While on a road trip with my friend Glenda one cold and blustery afternoon, we stopped at a botanical garden. An oasis of colour and harmony greeted us, resplendent with flowering plants, tropical foliage and cacti. A cobblestone path dotted with wooden benches and wicker chairs wound past gurgling fountains, stone statues and knots of schoolchildren on a field trip.
The place wasn’t crowded. Just enough people surrounded us to feel embraced by life. Some crouched, taking photos of a low-growing flower. Others sat relaxed, sipping coffee and checking phones. A few seemed deeply engaged in conversation, while others gathered in groups around small tables, laughing and chatting; soaking in the humid warmth, a welcome contrast to the frigid temperatures outside.
Pausing to admire a tall white lily, I stood near a group of older women seated at one of the tables. Clearly, their outing had gone on awhile. Empty sandwich wrappers, water bottles and disposable coffee cups dotted their table. Frequent laughter erupted from the gathering. I couldn’t help noticing their topic of conversation: eccentric relatives. “He used to put his underwear on his head when he slept,” someone said of hers. “One day he forgot to take them off when he left the house. He walked into town that way! No one ever let him forget it!”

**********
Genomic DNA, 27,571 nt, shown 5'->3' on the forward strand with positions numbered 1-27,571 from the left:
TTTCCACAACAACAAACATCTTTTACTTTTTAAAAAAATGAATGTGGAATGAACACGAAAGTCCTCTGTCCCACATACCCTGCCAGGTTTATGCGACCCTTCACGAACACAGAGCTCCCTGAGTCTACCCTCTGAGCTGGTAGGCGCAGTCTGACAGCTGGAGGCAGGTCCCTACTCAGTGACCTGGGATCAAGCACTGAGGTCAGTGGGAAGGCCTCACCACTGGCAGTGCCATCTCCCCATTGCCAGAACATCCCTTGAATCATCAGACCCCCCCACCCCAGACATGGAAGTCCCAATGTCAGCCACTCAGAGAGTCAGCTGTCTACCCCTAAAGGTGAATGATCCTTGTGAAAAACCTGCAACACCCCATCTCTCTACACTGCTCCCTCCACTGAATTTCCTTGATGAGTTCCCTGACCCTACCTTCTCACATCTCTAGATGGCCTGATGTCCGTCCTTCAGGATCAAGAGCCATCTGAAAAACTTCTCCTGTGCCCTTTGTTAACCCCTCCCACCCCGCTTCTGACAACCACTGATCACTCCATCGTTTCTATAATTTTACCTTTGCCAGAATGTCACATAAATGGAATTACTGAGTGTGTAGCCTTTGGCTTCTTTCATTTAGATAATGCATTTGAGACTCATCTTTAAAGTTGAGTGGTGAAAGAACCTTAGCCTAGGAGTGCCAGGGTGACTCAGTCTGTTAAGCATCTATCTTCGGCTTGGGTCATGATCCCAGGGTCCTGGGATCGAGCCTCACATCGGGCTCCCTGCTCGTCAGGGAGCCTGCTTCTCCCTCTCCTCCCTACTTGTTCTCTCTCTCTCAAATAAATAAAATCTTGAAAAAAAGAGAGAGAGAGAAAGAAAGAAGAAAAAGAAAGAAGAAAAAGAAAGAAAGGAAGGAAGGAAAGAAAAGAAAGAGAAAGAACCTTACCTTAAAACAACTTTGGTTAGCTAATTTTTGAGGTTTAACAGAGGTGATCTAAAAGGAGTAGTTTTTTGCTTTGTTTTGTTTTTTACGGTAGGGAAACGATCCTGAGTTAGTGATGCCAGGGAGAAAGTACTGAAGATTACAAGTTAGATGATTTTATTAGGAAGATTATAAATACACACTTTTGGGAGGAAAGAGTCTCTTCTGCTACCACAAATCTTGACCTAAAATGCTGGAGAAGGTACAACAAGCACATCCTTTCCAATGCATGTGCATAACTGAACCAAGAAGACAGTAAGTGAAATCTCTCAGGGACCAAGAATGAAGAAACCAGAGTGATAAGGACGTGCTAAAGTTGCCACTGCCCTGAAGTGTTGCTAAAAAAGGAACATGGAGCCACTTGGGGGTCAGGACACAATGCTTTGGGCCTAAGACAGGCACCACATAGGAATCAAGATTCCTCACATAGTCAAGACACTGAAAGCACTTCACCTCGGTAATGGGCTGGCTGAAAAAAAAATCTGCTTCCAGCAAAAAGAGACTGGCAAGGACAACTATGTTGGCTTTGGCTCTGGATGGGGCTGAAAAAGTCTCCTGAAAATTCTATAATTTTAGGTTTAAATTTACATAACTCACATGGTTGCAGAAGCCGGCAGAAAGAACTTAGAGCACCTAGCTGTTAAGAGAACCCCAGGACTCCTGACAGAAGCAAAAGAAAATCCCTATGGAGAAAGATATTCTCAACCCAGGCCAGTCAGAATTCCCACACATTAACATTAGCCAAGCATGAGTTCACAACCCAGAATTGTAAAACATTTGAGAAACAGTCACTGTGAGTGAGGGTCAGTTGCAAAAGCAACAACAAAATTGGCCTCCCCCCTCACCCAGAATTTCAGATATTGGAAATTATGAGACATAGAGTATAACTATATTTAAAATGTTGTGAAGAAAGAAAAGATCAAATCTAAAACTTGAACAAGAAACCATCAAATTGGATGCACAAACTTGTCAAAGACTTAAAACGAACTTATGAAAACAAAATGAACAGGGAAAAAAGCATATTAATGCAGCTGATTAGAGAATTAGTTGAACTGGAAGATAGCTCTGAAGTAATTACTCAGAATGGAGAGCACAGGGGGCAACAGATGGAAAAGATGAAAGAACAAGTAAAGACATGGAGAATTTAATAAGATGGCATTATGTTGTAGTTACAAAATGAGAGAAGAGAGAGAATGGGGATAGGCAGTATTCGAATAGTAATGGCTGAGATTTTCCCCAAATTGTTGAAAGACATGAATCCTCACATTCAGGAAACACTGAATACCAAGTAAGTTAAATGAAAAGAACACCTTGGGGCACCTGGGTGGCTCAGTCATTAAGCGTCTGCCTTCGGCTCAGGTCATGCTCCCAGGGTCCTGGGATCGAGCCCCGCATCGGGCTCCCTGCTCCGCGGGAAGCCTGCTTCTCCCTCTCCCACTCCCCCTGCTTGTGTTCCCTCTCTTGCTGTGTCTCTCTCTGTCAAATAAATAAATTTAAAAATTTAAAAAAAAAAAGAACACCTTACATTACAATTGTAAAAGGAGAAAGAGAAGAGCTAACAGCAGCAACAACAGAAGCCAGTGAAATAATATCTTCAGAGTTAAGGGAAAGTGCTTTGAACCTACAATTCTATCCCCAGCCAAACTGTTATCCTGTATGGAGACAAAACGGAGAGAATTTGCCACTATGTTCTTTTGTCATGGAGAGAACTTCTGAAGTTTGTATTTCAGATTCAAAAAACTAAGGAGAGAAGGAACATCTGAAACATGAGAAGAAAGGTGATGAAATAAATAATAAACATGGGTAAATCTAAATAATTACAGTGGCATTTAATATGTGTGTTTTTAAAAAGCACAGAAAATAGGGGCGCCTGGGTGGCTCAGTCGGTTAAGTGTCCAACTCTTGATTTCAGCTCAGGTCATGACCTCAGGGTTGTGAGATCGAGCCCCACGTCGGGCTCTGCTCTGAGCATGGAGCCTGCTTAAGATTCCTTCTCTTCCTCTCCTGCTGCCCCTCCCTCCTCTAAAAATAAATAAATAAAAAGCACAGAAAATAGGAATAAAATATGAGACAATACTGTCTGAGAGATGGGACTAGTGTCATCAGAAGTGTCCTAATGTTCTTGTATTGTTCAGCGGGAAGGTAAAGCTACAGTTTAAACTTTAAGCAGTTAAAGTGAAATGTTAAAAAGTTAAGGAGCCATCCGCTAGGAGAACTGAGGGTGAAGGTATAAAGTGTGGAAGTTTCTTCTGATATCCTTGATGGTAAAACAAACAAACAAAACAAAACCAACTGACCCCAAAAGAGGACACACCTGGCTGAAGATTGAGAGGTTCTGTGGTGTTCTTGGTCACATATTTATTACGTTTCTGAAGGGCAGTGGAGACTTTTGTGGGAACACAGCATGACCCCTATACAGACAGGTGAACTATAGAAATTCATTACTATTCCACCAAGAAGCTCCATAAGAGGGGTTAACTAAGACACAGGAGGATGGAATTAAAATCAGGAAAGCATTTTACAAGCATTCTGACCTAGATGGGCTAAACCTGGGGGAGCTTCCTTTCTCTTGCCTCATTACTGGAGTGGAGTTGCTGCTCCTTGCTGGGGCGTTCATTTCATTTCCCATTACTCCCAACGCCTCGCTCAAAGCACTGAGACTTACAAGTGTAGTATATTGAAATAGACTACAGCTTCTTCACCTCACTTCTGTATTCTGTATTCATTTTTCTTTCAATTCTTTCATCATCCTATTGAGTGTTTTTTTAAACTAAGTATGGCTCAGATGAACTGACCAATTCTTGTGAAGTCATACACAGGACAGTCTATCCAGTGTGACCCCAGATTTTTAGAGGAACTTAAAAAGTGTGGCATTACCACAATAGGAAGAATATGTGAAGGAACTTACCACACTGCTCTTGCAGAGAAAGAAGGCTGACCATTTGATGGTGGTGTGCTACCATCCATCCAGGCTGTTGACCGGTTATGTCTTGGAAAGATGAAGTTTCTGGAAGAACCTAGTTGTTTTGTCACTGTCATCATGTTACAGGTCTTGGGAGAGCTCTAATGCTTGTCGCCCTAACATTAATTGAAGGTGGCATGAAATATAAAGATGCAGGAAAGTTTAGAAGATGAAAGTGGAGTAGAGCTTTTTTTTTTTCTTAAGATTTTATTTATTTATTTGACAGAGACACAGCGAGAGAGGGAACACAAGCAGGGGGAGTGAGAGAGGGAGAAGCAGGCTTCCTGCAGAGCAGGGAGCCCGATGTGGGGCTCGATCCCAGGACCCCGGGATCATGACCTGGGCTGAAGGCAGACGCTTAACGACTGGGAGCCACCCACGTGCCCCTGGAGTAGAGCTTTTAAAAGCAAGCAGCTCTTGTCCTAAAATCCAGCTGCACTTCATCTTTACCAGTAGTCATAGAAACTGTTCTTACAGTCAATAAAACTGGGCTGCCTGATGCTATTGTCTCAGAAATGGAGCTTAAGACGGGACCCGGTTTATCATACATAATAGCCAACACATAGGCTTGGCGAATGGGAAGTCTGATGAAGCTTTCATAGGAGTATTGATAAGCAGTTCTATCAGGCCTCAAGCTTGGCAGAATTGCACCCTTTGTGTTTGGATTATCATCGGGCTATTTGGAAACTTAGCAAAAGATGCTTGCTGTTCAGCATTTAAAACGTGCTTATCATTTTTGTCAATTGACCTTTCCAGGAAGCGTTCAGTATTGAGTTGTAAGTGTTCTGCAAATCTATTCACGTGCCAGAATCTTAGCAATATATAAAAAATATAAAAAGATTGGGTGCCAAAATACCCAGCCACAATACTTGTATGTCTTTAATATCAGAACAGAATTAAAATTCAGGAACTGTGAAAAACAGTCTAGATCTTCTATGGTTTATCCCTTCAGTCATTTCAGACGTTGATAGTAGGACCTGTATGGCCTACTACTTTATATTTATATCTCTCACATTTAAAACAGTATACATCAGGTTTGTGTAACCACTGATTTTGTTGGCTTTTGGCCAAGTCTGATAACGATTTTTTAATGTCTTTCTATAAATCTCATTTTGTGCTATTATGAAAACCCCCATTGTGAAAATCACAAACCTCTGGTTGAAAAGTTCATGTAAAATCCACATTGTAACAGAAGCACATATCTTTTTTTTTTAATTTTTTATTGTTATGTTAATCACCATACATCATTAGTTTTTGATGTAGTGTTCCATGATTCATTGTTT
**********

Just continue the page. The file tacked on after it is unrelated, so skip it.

I moved on, hiding my laughter so they wouldn’t know I’d eavesdropped. How could I not, when the purpose of the garden is to absorb peace? To linger, embraced by beauty, warmth and growth? (Words are colourful growing things too, I’ve thought since. Perhaps, like a plant, even that charming story had grown over the years; tall like those lilies, as iconic family stories often do. Something perennially alive. Something to bring a smile; a moment of pleasure, in contrast to the multitude of chilling words that spring up like weeds all around us.)
Like that botanical garden, my own small growing beds bring me immense pleasure. When I sit in my wicker rocker on our back deck, cool mint tea beside (and inside) me; when I pass my hand over the herbs and flowers in my raised cattle troughs; when their fragrance, sweet with mint and rosemary, basil and lemon balm, fills up my senses, I forget the pesky things that have disturbed my peace of mind. It’s easy to be still in a garden. To remember that God created beauty and order and all loveliness for our pleasure.
I love this classic poem by Dorothy Frances Gurney, but until recently hadn’t known it had a second verse:
The kiss of the sun for pardon, The song of the birds for mirth, One is nearer God’s heart in a garden, Than anywhere else on earth.
For He broke it for us in a garden, Under the olive-trees, Where the angel of strength was the warden, And the soul of the world found ease.
Garden blessings to you.